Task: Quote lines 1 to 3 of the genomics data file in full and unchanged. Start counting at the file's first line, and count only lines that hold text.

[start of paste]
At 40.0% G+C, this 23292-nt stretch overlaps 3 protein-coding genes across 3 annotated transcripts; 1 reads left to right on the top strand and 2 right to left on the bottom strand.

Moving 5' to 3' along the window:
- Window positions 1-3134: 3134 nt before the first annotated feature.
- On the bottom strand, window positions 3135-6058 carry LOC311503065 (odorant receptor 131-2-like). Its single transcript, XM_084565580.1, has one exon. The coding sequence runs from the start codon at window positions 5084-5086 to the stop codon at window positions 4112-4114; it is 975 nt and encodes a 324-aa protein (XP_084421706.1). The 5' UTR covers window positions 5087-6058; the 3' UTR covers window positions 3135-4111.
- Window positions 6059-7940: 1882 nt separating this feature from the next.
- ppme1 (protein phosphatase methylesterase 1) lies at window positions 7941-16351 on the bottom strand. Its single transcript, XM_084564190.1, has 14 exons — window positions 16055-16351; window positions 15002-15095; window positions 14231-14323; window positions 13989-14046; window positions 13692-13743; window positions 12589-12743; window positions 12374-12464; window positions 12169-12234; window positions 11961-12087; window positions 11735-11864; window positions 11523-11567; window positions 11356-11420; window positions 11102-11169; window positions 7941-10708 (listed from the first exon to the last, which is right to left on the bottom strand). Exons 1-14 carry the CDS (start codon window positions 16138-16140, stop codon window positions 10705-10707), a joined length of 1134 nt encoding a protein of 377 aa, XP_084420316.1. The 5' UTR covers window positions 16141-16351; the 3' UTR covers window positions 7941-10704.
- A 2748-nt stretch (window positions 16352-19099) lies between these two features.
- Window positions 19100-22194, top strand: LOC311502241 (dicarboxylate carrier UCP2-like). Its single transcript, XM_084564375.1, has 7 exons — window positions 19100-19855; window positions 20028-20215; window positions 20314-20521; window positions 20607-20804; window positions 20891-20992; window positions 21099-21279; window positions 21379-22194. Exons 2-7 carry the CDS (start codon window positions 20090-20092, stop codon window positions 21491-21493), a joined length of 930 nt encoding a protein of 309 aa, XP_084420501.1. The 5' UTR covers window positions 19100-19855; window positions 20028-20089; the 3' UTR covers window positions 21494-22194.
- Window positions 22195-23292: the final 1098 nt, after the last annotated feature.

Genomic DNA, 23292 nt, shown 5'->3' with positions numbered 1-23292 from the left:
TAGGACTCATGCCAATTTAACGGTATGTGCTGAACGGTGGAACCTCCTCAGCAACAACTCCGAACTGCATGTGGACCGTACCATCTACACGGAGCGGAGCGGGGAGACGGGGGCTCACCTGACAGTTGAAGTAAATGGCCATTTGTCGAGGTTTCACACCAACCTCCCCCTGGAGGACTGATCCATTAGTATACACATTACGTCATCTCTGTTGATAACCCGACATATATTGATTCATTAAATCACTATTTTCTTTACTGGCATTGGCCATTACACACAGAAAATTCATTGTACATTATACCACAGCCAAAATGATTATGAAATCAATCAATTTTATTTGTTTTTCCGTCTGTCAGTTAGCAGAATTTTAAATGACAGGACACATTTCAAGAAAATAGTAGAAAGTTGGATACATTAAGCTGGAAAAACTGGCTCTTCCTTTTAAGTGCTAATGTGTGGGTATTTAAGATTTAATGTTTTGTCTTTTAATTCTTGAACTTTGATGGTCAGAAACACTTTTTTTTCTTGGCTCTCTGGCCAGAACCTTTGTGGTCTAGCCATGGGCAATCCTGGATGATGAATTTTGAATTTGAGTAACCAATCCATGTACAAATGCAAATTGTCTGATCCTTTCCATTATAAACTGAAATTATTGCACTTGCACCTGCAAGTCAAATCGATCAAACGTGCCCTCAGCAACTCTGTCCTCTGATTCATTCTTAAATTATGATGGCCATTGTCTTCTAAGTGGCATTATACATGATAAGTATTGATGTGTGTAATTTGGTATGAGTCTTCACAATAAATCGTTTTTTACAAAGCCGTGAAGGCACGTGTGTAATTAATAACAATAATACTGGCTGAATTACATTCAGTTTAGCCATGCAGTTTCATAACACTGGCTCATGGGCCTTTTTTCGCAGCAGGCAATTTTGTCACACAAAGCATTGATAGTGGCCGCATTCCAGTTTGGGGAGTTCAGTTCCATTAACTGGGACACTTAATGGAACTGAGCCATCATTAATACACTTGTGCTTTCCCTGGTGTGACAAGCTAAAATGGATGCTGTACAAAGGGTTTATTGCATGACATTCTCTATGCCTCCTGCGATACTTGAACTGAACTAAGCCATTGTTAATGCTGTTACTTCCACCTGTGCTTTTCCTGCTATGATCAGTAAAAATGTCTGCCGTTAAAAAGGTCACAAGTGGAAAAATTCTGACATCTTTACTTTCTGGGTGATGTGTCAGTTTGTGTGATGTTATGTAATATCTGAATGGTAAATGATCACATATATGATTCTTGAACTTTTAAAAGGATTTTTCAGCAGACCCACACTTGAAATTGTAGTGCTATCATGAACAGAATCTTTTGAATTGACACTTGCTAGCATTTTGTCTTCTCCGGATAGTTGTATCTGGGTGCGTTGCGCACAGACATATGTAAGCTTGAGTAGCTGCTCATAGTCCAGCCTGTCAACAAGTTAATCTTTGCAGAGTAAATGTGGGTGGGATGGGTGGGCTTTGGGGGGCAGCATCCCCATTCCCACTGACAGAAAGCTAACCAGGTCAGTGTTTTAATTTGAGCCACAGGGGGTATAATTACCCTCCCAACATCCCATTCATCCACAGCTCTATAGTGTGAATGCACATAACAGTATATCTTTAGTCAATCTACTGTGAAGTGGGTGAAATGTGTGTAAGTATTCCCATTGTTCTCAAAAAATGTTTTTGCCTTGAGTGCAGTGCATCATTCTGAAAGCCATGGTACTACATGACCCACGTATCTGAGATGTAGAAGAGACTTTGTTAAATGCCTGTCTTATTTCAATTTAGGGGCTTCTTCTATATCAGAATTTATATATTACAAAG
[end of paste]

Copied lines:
At 40.0% G+C, this 23292-nt stretch overlaps 3 protein-coding genes across 3 annotated transcripts; 1 reads left to right on the top strand and 2 right to left on the bottom strand.

Moving 5' to 3' along the window:
- Window positions 1-3134: 3134 nt before the first annotated feature.